• Credit: Nigel Pittaway
    Credit: Nigel Pittaway

The skies over the Top End are once again reverberating to the sound of combat aircraft as Exercise Diamond Storm draws to its conclusion.

The exercise, involving multiple fighter aircraft from the RAAF’s Air Combat Group, C-130J Hercules from the Air Mobility Group and a P-8A Poseidon from Surveillance and Response Group, will graduate the latest generation of Air Warfare instructors who will then go on to be subject matter experts back in their parent units.

Diamond Storm is the culmination of a six-month Air Warfare Instructors Course (AWIC 22), which has seen the sharpest candidates from across the Air Force hone their skills through a series of training events and exercises, known as Force Level Integration Events.

AWIC 22 is the result of 18 months of development and planning undertaken by 88 Squadron within the RAAF’s Air Warfare Centre and is the third in the biennial series, which replaces on from the previous Fighter Combat Instructor (FCI) course. 

“What we’re striving to do is generate tactical experts, who are critical thinkers and who will go on to become the key integrators across all of the platforms, systems and capabilities we have, explained Wing Commander Andrew Hagstrom, Commanding Officer of 88 Sqn.

“We set a complex problem, with a scenario design such that we provide them the right environment to be able to integrate all those platforms, to solve the tactical problem as part of that integration remit. We will have missions in Diamond Storm where it is all platforms operating together to solve the tactical problem, but we have other elements where it doesn’t make sense to do that

“It’s a very well-integrated set of events to make sure that we have the right platforms integrating with the right elements across the course. More is not always better, so it’s more – or the right platforms integrating in the right way to solve the right tactical problem.” 

For the first time, there are nine different elements to the course, comprising Fighter Combat Instructor (F-35 & F/A-18F), Growler Tactics Instructor (EA-18G), Fighter Combat Controller (Air Battle Manager), AEW&C Combat Instructor (E-7A), Maritime Combat Instructor (P-8A), Combat Control Instructor (JTAC), Mobility Tactics Instructor (C-130J), and Intelligence Combat Instructor courses.

As such, there is also a ground element in the course to qualify the Combat Control Instructor candidates.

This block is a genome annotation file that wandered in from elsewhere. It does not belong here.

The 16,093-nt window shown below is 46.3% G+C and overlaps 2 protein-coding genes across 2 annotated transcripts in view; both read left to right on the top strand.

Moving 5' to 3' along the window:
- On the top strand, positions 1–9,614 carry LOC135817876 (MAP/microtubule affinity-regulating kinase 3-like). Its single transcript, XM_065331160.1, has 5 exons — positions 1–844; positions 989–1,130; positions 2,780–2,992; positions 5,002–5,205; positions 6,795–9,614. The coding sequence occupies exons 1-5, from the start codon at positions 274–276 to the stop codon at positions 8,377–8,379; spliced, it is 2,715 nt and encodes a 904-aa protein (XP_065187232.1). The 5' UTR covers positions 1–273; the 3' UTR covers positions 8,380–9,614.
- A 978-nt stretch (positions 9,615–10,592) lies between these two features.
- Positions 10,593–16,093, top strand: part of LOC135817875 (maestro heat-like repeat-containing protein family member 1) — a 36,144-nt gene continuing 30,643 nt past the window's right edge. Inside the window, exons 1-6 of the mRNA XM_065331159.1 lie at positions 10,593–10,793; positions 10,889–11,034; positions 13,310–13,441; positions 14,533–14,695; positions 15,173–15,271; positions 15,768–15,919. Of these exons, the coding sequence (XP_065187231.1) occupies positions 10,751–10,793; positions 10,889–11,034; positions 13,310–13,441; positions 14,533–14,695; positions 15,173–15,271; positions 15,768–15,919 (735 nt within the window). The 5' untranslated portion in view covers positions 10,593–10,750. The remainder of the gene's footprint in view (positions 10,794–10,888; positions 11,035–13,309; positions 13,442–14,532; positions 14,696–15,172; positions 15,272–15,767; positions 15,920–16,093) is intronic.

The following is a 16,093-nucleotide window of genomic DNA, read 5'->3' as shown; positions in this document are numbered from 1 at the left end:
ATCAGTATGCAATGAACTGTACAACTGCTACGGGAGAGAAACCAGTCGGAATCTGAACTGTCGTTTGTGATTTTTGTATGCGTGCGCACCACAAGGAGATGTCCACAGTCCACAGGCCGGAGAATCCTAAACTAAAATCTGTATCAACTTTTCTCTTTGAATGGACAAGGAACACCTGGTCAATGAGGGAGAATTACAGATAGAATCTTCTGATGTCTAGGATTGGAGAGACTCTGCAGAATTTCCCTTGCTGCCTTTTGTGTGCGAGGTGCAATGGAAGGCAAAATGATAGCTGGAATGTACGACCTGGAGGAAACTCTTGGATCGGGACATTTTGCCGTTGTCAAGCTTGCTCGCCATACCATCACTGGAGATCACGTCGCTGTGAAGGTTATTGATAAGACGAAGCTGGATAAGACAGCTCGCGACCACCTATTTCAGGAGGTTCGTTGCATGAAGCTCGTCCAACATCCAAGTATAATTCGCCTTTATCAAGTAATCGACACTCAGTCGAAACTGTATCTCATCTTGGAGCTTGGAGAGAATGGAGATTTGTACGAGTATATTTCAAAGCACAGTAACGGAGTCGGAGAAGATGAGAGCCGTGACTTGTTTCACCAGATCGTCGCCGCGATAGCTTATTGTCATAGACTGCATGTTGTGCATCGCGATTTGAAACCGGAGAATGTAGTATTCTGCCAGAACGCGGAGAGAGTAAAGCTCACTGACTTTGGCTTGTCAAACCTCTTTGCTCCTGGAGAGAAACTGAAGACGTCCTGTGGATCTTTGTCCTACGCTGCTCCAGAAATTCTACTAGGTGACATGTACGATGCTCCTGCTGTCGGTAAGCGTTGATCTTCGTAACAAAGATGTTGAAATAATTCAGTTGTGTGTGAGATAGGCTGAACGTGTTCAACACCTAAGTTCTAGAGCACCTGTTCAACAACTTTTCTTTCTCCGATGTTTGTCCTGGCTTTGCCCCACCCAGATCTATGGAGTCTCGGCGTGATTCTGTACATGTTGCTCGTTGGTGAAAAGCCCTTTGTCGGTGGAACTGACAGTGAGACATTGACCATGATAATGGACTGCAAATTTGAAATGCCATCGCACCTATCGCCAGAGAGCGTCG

Once the candidates have graduated, they will return to their parent units and become the force integration specialists within the organisation. 

“They will be the tactical leader in the squadron and across multiple units when it comes to integration outcomes, so they have a pretty large sphere of influence when they go back,” WGCDR Hagstrom explained. They will be those key experts in each of the individual platforms that, if they then need to integrate, know exactly who the right people across the other platforms and systems in Air Force to talk to.” 

AWIC 22 is also the first that has attempted to integrate the 5th generation F-35 and planning the exercise has leveraged expertise within 81 Wing to maximise the benefits of its capability.

“81 Wing has done a mountain of work in understanding the platform and then understanding what they need from a technical mastery standpoint. What we have had to digest is, how F-35 works with the other platforms and then from an integration standpoint, understand what scenario do we need to set up? How complex does it need to be? What training aids need to be out there to deliver that integration?

“That’s been the focus of our scenario design – and it’s the same with P-8 and our Combat Control Instructor capability - it’s about appreciating what they require for their own technical mastery and then how we design a scenario that enables them to then take that technical mastery and integrate it across the platforms.” 

As Exercise Diamond Storm heads into its last week and the six-month AWIC22 draws to an end, WGCDR Hagstrom is happy with the way the complex task of course design and development is delivering the required outcomes.

“We’ve had 81 Wing experts embedded with 88 Sqn when it comes to scenario design [for F-35A]. So far, we’ve been pretty on the mark and we’re reasonably happy with where we are. We’ve had a lot of support from our Tactics and Training Directorate within the AWC in regard to scenario design,” WGCDR Hagstrom declared. 

“We’re getting good feedback across all the communities, from the richness of the scenarios that we’re delivering all the way down to the facilities that we’ve developed and delivered to ensure we can run the course in the manner that’s required.” 

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